cover image Watermark


Joseph Brodsky. Farrar Straus Giroux, $15 (135pp) ISBN 978-0-374-14812-6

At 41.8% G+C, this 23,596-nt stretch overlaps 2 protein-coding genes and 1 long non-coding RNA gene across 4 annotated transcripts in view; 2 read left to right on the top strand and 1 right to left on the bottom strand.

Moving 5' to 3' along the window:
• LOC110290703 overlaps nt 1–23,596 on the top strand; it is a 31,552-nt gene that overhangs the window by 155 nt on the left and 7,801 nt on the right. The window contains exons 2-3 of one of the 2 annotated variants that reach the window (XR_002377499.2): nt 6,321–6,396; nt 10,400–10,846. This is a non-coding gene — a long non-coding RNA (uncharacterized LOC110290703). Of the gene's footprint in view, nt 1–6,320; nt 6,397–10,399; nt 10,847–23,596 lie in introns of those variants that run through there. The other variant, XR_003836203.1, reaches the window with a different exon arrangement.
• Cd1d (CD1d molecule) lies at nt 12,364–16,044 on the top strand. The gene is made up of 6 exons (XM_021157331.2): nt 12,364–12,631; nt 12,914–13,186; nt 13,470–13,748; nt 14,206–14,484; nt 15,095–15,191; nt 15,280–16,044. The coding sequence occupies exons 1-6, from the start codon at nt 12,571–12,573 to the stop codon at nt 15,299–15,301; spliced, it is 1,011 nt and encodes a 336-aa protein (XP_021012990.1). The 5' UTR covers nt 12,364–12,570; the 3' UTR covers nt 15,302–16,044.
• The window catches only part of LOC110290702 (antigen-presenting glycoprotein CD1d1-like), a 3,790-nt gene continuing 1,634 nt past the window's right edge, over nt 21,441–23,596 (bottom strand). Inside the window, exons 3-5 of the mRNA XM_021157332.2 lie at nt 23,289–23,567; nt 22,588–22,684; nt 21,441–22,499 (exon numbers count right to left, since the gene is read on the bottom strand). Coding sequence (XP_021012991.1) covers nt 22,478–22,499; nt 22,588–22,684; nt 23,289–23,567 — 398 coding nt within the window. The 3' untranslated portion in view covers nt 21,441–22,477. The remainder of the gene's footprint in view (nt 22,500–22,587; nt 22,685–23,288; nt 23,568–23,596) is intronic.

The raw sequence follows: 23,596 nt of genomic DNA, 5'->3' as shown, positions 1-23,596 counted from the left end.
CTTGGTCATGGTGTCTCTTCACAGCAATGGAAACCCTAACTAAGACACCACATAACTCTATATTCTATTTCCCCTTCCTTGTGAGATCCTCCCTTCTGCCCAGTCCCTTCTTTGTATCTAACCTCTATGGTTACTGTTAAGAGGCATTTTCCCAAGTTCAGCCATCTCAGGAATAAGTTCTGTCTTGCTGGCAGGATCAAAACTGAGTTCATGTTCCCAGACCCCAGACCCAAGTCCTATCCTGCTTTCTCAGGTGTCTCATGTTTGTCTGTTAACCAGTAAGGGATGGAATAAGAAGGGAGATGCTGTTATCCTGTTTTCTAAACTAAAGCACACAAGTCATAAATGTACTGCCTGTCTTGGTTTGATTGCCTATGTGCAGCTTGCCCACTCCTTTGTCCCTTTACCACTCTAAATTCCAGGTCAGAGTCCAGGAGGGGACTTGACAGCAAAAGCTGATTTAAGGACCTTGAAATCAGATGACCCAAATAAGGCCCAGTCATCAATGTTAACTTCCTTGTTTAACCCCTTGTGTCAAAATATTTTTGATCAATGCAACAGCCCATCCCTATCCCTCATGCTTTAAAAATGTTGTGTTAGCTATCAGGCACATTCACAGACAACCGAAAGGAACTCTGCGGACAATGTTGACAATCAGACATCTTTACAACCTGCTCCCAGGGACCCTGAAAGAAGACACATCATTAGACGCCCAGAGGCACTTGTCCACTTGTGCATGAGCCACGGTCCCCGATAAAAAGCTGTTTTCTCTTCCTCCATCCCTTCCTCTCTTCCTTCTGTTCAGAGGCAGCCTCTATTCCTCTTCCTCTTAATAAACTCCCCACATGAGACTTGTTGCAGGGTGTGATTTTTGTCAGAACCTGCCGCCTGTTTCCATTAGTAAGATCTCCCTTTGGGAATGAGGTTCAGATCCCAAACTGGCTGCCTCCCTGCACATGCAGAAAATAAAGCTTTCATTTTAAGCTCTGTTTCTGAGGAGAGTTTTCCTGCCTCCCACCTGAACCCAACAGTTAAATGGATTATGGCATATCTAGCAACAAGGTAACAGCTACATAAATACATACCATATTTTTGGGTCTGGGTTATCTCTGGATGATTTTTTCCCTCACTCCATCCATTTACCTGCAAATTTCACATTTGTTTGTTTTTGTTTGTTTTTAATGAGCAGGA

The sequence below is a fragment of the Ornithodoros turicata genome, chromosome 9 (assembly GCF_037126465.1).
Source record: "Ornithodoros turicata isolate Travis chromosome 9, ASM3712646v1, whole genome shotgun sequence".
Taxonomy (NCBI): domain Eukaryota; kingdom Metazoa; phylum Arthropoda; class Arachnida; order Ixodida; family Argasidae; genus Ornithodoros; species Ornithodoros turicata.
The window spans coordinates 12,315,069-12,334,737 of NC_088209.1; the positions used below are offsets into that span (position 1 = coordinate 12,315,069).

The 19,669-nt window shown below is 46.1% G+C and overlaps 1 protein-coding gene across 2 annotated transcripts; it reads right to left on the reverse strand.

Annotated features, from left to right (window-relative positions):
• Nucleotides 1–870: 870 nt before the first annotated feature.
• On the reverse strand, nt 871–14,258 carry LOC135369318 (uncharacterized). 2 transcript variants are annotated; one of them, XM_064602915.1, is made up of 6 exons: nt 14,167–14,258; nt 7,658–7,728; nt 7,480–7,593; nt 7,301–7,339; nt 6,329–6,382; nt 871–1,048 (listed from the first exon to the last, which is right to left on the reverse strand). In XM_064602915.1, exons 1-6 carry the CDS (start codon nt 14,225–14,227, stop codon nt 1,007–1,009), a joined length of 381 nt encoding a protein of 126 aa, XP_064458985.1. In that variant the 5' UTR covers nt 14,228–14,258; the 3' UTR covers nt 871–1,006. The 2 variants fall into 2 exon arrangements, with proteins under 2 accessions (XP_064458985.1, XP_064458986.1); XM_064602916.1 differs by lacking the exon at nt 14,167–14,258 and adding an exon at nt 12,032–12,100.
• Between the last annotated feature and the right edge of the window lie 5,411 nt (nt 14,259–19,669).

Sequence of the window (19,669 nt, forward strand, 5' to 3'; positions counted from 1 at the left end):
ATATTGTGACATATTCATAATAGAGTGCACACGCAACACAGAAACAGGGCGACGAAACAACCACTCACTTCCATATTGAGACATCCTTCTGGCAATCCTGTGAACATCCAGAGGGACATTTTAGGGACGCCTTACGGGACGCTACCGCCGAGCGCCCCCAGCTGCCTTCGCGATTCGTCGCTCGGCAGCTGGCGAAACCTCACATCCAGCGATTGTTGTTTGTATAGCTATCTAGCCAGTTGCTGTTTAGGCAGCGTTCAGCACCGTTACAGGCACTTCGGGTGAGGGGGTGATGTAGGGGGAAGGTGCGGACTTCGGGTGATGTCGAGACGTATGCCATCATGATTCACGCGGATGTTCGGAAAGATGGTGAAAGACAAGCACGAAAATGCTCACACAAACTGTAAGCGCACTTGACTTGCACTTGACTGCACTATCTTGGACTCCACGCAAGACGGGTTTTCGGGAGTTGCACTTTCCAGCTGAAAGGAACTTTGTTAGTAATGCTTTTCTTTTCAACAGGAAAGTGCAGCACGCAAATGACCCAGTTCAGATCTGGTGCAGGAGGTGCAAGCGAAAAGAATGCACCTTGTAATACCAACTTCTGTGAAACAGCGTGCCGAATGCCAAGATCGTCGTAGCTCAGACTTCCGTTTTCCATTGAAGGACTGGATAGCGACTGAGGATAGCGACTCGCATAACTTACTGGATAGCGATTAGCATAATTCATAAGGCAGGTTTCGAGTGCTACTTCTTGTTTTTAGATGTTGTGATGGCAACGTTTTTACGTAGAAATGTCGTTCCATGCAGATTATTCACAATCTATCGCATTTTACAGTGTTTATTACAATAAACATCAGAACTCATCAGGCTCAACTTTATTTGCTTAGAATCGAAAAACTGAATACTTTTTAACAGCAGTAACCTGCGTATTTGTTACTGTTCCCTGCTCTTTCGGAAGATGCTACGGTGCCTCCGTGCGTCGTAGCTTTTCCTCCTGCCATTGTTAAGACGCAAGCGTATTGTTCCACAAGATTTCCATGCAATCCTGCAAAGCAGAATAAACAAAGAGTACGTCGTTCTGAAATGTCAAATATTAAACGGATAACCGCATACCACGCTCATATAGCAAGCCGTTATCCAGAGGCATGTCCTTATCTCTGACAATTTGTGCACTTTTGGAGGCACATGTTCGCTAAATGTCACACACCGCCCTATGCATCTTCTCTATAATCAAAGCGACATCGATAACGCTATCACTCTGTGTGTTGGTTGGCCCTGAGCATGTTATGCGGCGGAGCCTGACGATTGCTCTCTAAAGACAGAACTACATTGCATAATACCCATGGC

As much a brooding self-portrait as a lyric description of Venice, poet Brodsky's quirky, impressionistic essay describes his 17-year romance with a city of dreamlike beauty that banishes nightmares. Praising Venice and its architecture as a triumph of the visual, the Nobel laureate uses his visits there as a touchstone to meditate on life's unpredictability, the appetite for beauty, death, myth and modern art ``whose poverty alone makes it prophetic.'' Waxing confessional, he declares, ``I am not a moral man. . . . I am but a nervous man . . . but I am observant'' and offers autobiographical asides about his youthful lust for an Italian communist scholar and a 1977 meeting in Venice with Susan Sontag. In his wayward forays amid canals, streets and cathedrals barnacled with saints, the eternal Venice shimmers through the fog, battered yet resplendent. (June)